Montclair tax collector Lidia Leszczynski on how busy the tax collector’s office has been with residents pre-paying their 2018 taxes before January 1st.
FAIRFAX, Va. — Thousands of homeowners in high-tax states are standing in line this week to grab hold of a chance to pay their property taxes early, a move that they hope will lower their 2017 federal tax bills and still allow them to take advantage of 2018’s tax cut.
But not only taxpayers in coastal states who expect to hit or exceed 2018’s $10,000 cap for deducting property and state and local income taxes can benefit by prepaying their house taxes.
Married homeowners with children who had been using their mortgage interest and property taxes to best the $12,700 standard deduction may find that itemizing won’t be their best deal in 2018 because the new tax law almost doubles their standard deduction to $24,000 and eliminates personal and dependent exemptions. Singles and heads of households will see a similar pull toward using the standard deduction.
► Dec. 27: New Jersey governor signs executive order on property tax payments
► Dec. 27: Some N.J. homeowners rush to prepay 2018 property taxes
► Dec. 23: What to expect for your personal finances in 2018
“By prepaying, we will save roughly $4,000 next year,” Julia Colby of Alexandria, Va., said Wednesday as a line snaked back from the payment counter of Fairfax County’s Department of Tax Administration. “My husband did a little quick math this morning, and he said, ‘Yes, it’s worth it. Go do it.’ “
More than two-thirds of all taxpayers already have been using the standard deduction under the old tax laws, according to the nonpartisan Tax Foundation. That percentage decreases as income increases.
So for those who itemize or think they might, time is running out.
In previous years, if taxpayers who itemized doubled up on property-tax payments in one year, they would have no property taxes to deduct the next year. Some families, such as those who have paid off their homes, would maximize deductions one year and file the short form the next to take advantage of both methods.
Now many want to push as many deductions into the next three days as possible while trying to tiptoe around the alternative minimum tax.
“We believe that the IRS will require the funds to be taken out of your account this calendar year,” said E. Scott Sizemore, director of the revenue collection division of the Fairfax County’s tax department.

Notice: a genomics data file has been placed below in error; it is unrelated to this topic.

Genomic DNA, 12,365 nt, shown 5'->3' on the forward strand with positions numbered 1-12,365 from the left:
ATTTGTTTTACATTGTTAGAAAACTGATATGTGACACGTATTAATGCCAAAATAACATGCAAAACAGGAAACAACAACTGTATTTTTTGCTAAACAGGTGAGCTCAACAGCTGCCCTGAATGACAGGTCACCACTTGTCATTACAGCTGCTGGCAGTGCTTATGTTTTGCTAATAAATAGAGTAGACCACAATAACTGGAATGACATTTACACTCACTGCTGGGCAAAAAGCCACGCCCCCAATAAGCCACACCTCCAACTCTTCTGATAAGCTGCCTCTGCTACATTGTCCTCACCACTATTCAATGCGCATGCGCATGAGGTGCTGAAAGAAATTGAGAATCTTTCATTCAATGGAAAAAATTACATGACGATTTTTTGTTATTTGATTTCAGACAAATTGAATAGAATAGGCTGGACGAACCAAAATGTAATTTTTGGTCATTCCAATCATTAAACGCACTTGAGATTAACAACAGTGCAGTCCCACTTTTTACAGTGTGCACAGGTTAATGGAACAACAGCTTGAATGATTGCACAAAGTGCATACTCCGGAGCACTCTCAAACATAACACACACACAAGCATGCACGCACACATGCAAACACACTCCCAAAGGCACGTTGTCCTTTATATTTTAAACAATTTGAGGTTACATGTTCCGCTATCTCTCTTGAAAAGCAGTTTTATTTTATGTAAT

So his offices are staying open later each evening but won’t be open on the weekend before New Year’s Day when banks will be closed — or already have their time stamps on transactions moved up to Jan. 2.
New Jersey Gov. Chris Christie said he believes that the feds will be more forgiving of taxpayers’ intentions and issued an executive order Wednesday requiring towns to accept prepayments through Dec. 31. Some county tax offices in New York will open Saturday to accept the payments and are allowing online and credit-card transactions.
Not all cities and counties allow homeowners to pay taxes that haven’t been levied yet. In California and Wisconsin, homeowners can’t prepay tax bills that won’t show up until December 2018; they can pay 2017 taxes now that generally would be due in 2018.
Congress passed the more than 500-page tax-cut legislation Dec. 20, President Trump signed it Friday and it’s effective Jan. 1. But the IRS has not had a chance to create the regulations and new forms that can help taxpayers understand how it will work best in individual cases.
So those who can afford to write a check now for several thousands of dollars are seizing on something they can understand and hoping it works: Being able to deduct double the amount of property taxes in one year might help them, but only for this year.
The day after Christmas, more than 2,000 people waited in line in Fairfax County or used the tax department’s drop boxes, and that is in addition to about 1,400 people who already were enrolled in the county’s prepayment program, Sizemore said.
“Everybody is trying to do what they think is the right thing to do,” said Sizemore, who made it clear that his department cannot offer tax advice. “And we’re waiting for better guidance from the federal government.”
In northern New Jersey, half of the taxpayers in the state’s most populous county, Bergen, already pay more than $10,000 just in property taxes each year. In Tenafly, N.J., where the average borough home is assessed at $800,000, homeowners pay nearly $20,000 in annual property taxes, and a similar situation holds true at the Jersey Shore, according to New Jersey’s Department of Community Affairs.
“Tenafly is accepting prepayment,” Mayor Peter Ruskin said. “However, our recommendation is that you check with your accountant because, for some people, there may not be any benefit to doing so. It all depends on your tax situation.”
Taxpayers need time to understand the implications of the new tax law but don’t have that time — at least on taking action to pull as many itemized deductions into this year — said Ron Youngs of Clifton, Va. He wishes he could have until April 15 to figure it all out as he does with IRA contributions because he’s not quite sure whether he’ll be better or worse off under the new law.
Still some in line in Fairfax County were practically jubilant about paying their tax bills.
“Even if you’re in the 15% tax bracket, it’s a tremendous return on your investment,” said Mark Libera of Reston, Va. “Where else can you get a 45% return?”
Counties that pay the most in property taxes
The three counties with the highest median property taxes are all in New York: Nassau, Rockland and Westchester counties near New York City.
Source: Tax Foundation